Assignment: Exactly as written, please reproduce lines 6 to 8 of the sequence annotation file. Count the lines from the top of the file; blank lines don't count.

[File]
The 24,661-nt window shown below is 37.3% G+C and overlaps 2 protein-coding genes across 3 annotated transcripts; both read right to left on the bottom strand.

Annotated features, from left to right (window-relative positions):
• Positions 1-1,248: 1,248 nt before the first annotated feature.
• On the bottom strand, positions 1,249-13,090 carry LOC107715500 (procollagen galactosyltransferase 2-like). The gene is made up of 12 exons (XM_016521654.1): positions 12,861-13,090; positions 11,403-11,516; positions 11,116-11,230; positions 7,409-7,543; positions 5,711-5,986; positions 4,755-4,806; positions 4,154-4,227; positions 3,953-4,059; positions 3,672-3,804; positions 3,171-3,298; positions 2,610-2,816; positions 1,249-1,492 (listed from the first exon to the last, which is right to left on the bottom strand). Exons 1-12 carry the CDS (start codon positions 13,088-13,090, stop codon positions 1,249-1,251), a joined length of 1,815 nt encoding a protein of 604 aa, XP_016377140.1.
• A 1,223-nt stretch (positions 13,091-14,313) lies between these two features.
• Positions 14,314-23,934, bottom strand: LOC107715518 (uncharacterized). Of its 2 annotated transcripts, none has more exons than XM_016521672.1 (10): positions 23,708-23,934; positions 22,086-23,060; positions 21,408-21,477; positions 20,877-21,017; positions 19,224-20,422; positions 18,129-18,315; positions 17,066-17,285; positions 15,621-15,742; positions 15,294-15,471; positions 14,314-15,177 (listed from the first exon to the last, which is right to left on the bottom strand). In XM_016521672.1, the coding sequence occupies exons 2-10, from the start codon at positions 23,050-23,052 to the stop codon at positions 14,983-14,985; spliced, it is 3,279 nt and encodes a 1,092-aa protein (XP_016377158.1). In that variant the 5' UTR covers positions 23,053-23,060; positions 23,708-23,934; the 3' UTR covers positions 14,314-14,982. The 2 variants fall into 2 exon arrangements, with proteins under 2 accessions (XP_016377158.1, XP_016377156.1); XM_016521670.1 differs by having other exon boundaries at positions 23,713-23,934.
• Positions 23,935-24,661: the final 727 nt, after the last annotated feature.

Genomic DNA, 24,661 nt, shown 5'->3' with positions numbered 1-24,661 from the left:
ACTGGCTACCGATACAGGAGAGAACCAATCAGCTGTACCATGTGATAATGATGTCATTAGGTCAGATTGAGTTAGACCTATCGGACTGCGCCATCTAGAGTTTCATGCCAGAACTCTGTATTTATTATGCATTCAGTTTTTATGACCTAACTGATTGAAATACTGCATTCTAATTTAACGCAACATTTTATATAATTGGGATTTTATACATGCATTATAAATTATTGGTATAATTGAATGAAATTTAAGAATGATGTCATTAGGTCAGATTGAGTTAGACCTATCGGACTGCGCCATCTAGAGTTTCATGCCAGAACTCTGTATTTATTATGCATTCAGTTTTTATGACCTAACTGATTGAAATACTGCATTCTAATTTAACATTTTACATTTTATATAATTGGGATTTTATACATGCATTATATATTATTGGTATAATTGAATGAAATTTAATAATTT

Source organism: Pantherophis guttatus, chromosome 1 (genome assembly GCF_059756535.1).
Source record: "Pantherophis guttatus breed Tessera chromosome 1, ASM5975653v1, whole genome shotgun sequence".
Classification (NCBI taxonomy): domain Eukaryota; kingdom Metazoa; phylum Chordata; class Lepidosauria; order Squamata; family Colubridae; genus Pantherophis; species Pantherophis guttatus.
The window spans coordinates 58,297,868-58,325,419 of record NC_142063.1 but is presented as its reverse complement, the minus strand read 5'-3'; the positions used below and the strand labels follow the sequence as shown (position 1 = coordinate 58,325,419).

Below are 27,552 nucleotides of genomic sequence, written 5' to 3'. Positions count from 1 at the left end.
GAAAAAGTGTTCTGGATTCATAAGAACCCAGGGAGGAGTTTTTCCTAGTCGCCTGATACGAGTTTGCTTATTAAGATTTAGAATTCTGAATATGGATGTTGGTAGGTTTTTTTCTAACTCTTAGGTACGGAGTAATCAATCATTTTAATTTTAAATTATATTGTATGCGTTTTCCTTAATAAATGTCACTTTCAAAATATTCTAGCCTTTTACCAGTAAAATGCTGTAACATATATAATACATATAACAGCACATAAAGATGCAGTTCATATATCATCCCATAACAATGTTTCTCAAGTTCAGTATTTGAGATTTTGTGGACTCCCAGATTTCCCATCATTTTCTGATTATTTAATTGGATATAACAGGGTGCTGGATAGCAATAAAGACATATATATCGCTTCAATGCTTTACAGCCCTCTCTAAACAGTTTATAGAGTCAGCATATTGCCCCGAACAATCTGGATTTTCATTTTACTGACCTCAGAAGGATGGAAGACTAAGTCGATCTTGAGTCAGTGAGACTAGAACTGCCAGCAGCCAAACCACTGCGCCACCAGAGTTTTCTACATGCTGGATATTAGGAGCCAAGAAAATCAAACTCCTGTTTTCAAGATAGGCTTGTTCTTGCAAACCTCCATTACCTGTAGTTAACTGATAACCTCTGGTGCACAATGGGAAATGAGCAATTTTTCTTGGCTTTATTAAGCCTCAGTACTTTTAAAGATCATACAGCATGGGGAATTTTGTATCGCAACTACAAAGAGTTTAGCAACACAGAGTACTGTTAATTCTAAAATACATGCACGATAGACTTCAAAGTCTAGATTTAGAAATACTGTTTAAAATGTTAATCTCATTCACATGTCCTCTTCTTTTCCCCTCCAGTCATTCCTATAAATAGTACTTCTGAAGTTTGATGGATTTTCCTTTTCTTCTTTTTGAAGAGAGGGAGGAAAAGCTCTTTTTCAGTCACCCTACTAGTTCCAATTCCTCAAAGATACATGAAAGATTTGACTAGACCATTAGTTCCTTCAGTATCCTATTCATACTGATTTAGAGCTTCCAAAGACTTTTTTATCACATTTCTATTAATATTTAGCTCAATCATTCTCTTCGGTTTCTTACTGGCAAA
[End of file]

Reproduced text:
• Positions 14,314-23,934, bottom strand: LOC107715518 (uncharacterized). Of its 2 annotated transcripts, none has more exons than XM_016521672.1 (10): positions 23,708-23,934; positions 22,086-23,060; positions 21,408-21,477; positions 20,877-21,017; positions 19,224-20,422; positions 18,129-18,315; positions 17,066-17,285; positions 15,621-15,742; positions 15,294-15,471; positions 14,314-15,177 (listed from the first exon to the last, which is right to left on the bottom strand). In XM_016521672.1, the coding sequence occupies exons 2-10, from the start codon at positions 23,050-23,052 to the stop codon at positions 14,983-14,985; spliced, it is 3,279 nt and encodes a 1,092-aa protein (XP_016377158.1). In that variant the 5' UTR covers positions 23,053-23,060; positions 23,708-23,934; the 3' UTR covers positions 14,314-14,982. The 2 variants fall into 2 exon arrangements, with proteins under 2 accessions (XP_016377158.1, XP_016377156.1); XM_016521670.1 differs by having other exon boundaries at positions 23,713-23,934.
• Positions 23,935-24,661: the final 727 nt, after the last annotated feature.

Genomic DNA, 24,661 nt, shown 5'->3' with positions numbered 1-24,661 from the left: